STEAM Lessons Part of Pine-Richland School District Daily Life

Pine-Richland School District STEAM InitiativesSTEAM

Students are learning how to apply skills and content knowledge to real-world applications as teachers build collaborative alliances with the community and colleagues across the disciplines here at Pine-Richland School District.

Students are learning firsthand about science, technology, engineering, the arts and mathematics through STEAM education. Here is a snapshot of just some of the STEAM-related lessons, projects and programs you will find in district classrooms.

Pine-Richland High School

Pine-Richland High School students are using 21st Century skills by designing, programming and building robots in their robotics-engineering course. Students are using RobotC software created by Carnegie Mellon University. Teacher Evan Clark says the software allows students to program and equRobot ip the robots with sensors to provide feedback, which controls which direction the robot moves.

At the end of the year, students let off a little steam during the “Battle Bot” competition. Students are challenged to create robots that can withstand being beat up by other robots. The competition is open to local schools. Students converge on the STEAM wing to try to knock their competitors’ robots out of the ring first. The competition not only incorporates designing and creating robots, but troubleshooting skills.

In the Engineering Design classes, Teacher Jeff Maple introduces students to 3D modeling software to design and produce the body of an electric guitar. When the projects complete, the guitar must be fully functional with physics principles applied. Students are not only using problem-solving and engineering skills, they’re applying physics, music and design skills.

Pine-Richland Middle School
Students at the high school and middle school also participate in the annual Pittsburgh Regional Science and Engineering Fair as well as other programs including the Tests of Engineering Aptitude, Mathematics, and Science Competition.

AAll Star t the middle school, students learn first-hand from experts whose careers are in the STEAM-related fields, during STEAM day. Past speakers included engineers that designed Army robots, communication satellite systems and cars. Many of the experts are community members of Pine and Richland townships.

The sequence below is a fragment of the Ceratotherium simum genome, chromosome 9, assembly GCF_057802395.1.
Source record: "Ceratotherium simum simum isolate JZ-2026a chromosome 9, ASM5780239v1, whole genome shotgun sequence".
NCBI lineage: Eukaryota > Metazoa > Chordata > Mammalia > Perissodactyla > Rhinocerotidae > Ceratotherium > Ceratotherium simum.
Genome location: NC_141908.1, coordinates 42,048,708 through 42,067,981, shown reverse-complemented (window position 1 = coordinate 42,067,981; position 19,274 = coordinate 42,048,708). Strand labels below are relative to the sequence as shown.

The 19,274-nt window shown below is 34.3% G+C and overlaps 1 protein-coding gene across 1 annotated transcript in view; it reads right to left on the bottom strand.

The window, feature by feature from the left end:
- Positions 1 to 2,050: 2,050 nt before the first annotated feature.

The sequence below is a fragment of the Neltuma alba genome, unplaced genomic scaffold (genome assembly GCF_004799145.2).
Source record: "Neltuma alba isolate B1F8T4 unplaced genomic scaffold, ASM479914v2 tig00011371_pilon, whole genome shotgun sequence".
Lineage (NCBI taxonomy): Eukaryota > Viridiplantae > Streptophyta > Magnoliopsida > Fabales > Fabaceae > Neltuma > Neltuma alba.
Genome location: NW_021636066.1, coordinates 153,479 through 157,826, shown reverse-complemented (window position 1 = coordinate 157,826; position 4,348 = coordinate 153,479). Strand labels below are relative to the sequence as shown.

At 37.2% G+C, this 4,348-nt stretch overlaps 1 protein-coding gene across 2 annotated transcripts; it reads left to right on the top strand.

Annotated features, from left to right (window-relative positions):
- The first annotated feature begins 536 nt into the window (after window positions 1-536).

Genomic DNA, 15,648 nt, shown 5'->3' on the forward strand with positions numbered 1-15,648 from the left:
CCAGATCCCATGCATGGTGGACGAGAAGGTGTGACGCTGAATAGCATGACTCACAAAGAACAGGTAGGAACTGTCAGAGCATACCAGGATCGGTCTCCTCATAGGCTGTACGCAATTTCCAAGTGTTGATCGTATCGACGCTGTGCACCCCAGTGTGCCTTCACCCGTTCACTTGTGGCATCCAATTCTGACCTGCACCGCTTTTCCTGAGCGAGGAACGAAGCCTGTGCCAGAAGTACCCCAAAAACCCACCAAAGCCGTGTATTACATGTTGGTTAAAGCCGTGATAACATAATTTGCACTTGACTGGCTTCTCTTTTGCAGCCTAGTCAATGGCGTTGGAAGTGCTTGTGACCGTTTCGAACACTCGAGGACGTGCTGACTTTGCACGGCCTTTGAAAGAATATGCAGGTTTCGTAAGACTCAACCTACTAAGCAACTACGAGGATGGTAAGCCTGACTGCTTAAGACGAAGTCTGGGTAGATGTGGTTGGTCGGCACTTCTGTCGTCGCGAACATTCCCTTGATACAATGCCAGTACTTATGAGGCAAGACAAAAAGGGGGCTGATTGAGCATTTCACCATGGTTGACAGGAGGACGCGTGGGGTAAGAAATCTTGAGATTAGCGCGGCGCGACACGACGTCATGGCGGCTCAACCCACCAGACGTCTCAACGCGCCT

At Pine-Richland Middle School, students are also connecting knowledge with skills. They are learning how to apply statistics to their love of baseball in the PRMS Fantasy Baseball Math program. PRMS Assistant Principal Caitlin Bogosta said students are learning these concepts by working  with real and fictional baseball player stats.

Mr. TJ Srsic's seventh and eighth grade computer students participate in the "Doodle 4 Google" national competition.  This year students were challenged to create a Google Logo that expressed the theme “If I Could Invent One Thing to Make the World a Better Place.

Eden Hall Upper Elementary School
JA Students at Eden Hall Upper Elementary School learned how to apply math skills to real-life lessons on how to deal with credit scores, debt and other personal finance issues. Expert speakers from the community volunteered their time and taught students more about these topics through the "Economics for Success" project through Junior Achievement May 6-8, 2014. 

Three-days, dozens of volunteers and hundreds of students are just some of the ingredients in the formula for a successful science olympiad. Fourth graders enjoyed the competition while learning about STEAM-related principles such as buoyancy, reflection and physics.

Each year students and staff connect with the community by inviting speakers to talk about their STEAM-related careers. Students at EHUE have heard testimony from all types of experts in the field ranging from a crime scene investigator to a medical scientist who works with a pharmaceutical company in fighting diabetes.music

Also at EHUE, students are learning how to build prototypes, test those prototypes and pitch them to potential investors. This is no easy engineering feat. However, students in Teacher Tom Belchick did just that during a classroom competition modeled after the ABC hit show “Shark Tank.”